At the next step, or tint, 25-c, and the steps which follow, the dot density of each color is again reduced by the same 15% increment, i.e., yellow (Y) dot density is reduced in increments of 4, red (M) dot density is reduced in increments of 2, and blue (C) dot density is reduced in increments of 13. One exception will be noted, namely, the incremental change of red (M) dot density between tints 25-c and 25-d, which is only one percent, due to the decimal rounding. Thus, it will be seen that six lighter-and-lighter tints 25-b through 25-g have been created based on distinct hue 25-a.
Also, according to the invention, a series of darker shades, based on distinct hue 25-a, are created by adding black dot densities, in stages, to the distinct hue 25-a and the lighter-and-lighter tints 25-b through 25-g, created from it. In the present example, the black dot density is increased by six percent at each stage to create darker-and-darker shades. However, values other than six percent could be used.
Referring again to FIG. 3, shade 25-a1 has the same dot densities of Y, M, and C as distinct hue 25-a, but shade 25-a1, in addition, has six percent black (K) dot density. Similarly, shade 25-1 tracks the Y, M, and C dot densities of tint 25-b, but also has six percent black (K) dot density. In the same way, each of shades 25-c1 through 25-g1 have identical Y, M, and C dot densities to those of tints 25-c through 25-g, respectively, plus six percent black (K) dot density.
At the next stage, shades 25-a2 through 25-g2, all the Y, M, and C dot densities are identical to those of colors 25-a through 25-g, and in addition each shade includes 12% black dot density. In each of the darker-and-darker shades, the Y, M, and C dot densities, are the same as those of colors 25-a through 25-g, but at each stage the black dot density is increased by another six percent, until 42% black (K) dot density is reached at stage 25-a7 through 25-g7. Adding more black than this is considered not useful, since the colors become too dark.
FIGS. 4A-4H further illustrates the present invention by showing the creation of eight distinct hues at the red end of the spectrum, extending from the first red distinct hue 1-a through an orange distinct hue 8-a. Based on each distinct hue, e.g., 1-a, seven additional lighter-and-lighter tints, e.g., 1-b through 1-h, are created in the manner described above with reference to Chart I. Also, seven stages of darker-and-darker shades are created by adding more-and-more black dot densities in six percent increments.
FIGS. 4A-4H each distinct hue is followed by seven lighter-and-lighter tints, whereas in FIG. 3, only six lighter-and-lighter tints follow the distinct hue. The reason is that in the case of most of the distinct hues, hue 25-a being one of the exceptions, a seventh lightest tint is created by adding a last step in which the Y, M, and C dot densities are decreased by only about five percent, instead of 15%, as with the other steps.
While FIGS. 3 and 4A-4H indicate the way in which the colors of the selection guide may be created, they only illustrate the colors in numerical terms. Therefore, a color selector must be provided illustrating, in color, all the distinct hues, tints, and shades created in the manner described above. One type of color selector is shown in FIG. 1, in the form of a "fan book" 10. The fan book comprises a stack of relatively long, narrow pages 11 pivoted together at their lower ends by a connector 12, so that the pages can be "fanned out", as shown, to allow the individual pages to be viewed.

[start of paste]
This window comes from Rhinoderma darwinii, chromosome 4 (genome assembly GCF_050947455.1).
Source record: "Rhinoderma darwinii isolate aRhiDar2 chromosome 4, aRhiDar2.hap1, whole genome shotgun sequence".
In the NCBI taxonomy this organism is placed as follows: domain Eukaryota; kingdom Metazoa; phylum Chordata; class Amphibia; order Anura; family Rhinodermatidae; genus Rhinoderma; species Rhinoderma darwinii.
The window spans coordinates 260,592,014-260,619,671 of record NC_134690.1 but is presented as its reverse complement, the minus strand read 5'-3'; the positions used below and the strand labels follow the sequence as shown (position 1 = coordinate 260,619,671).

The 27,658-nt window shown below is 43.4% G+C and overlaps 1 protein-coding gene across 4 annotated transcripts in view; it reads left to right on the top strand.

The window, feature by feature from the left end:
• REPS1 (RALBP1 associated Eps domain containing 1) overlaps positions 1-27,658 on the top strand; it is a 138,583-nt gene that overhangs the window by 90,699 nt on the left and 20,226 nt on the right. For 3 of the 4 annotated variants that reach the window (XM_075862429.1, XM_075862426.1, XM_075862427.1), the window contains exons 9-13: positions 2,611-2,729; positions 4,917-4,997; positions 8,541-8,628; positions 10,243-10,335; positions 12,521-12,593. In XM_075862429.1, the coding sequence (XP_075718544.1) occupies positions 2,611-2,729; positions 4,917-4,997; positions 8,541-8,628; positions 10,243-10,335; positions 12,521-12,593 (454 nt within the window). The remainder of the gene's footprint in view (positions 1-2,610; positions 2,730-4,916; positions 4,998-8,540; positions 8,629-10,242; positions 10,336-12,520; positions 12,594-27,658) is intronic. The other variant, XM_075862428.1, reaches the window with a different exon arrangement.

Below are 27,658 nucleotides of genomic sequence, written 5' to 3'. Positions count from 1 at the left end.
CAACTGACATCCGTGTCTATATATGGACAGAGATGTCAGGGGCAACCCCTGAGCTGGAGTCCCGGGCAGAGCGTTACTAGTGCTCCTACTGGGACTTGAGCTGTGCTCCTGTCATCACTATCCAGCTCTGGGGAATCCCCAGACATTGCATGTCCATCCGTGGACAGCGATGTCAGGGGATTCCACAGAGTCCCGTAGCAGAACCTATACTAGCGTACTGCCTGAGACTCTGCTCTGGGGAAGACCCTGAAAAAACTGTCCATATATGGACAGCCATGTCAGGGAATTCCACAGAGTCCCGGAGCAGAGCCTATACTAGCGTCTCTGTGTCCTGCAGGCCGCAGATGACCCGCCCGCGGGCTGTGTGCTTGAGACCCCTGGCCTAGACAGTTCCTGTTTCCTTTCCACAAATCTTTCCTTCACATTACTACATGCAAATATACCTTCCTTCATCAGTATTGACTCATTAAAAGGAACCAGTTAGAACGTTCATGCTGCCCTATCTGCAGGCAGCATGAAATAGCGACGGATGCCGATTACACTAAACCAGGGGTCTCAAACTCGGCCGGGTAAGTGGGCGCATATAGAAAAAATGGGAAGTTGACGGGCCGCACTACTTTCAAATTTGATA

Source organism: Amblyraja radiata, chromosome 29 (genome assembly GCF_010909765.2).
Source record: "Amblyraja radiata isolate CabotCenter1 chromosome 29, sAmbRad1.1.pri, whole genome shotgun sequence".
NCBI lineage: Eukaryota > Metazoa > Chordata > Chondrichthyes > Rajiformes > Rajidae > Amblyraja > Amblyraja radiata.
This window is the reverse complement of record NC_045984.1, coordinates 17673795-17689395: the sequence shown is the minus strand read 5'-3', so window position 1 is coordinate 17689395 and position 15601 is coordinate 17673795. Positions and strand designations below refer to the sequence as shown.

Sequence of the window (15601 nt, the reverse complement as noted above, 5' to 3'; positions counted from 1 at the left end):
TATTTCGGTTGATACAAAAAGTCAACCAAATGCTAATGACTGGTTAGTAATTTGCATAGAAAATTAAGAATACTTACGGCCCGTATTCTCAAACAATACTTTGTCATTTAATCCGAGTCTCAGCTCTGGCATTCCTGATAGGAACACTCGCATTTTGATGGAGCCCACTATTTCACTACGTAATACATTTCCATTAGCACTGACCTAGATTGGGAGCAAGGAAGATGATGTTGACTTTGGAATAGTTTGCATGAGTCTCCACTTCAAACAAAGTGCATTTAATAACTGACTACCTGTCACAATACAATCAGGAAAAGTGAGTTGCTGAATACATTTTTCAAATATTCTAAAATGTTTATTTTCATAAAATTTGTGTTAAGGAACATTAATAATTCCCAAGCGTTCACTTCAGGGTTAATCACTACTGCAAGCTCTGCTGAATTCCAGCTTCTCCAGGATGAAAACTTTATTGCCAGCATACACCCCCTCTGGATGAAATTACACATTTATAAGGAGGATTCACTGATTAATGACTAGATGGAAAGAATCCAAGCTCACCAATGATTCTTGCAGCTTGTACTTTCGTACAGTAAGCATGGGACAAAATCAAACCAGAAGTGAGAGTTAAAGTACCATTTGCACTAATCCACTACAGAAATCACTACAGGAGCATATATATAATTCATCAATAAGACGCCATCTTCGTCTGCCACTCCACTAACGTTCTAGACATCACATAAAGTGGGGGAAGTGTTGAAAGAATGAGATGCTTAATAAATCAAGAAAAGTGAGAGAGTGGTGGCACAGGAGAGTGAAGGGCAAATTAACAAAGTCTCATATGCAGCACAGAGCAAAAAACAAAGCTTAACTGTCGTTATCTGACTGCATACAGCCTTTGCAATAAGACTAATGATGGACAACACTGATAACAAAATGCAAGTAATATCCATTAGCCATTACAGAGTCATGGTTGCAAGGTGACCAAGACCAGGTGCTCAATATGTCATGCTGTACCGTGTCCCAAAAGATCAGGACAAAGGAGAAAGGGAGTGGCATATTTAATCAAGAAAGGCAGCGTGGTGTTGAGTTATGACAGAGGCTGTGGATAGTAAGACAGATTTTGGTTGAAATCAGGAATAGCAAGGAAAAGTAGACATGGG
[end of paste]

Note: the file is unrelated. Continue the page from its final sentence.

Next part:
Each page 11 carries seven or eight individual color swatches 13 corresponding to groups of tints and shades found on FIGS. 3 and 4A-4H. Thus, for example, page 11' carries eight swatches 1-a through 1-h (1-g and 1-h being hidden) illustrating the colors 1-a through 1-h of FIGS. 4A-4H. The next page, 11" carries eight swatches illustrating the colors 1-a1 through 1-h1. In this way, each group of eight colors from FIGS. 4A-4H, or seven colors from FIG. 3, is found on a single page 11 of the fan book 10. Beneath each swatch, the Y, M, C, and K dot densities which make up that color are set forth. Thus, when a user of the fan book selects a color, say 25-f4, the printer immediately knows how to achieve that color, since by looking either at his own fan book, or a chart such as FIG. 3, he is informed that dot densities of Y-7-, M-3, C-22, and K-24 are needed to print that color.
FIG. 2 shows another type of selector guide in the form of a typical page 20 of a swatch book having removable color swatches. Each page 20 corresponds to each page 11 of the fan book of FIG. 1. More specifically, the swatches in each column 21 correspond to the swatches on page 11' of the fan book. The columns 21 are all duplicates of each other, and page 20 has a grid of perforations 22, so that individual swatches 23 can be torn form the page and attached to the artwork to be printed. This permits additional communication with the printer so as to give the printer a visual guide as to the color selected. Each swatch also carries the Y, M, C, and K dot densities needed to reproduce the color. Since there are eight columns 21, each page 20 carries eight duplicates of each color.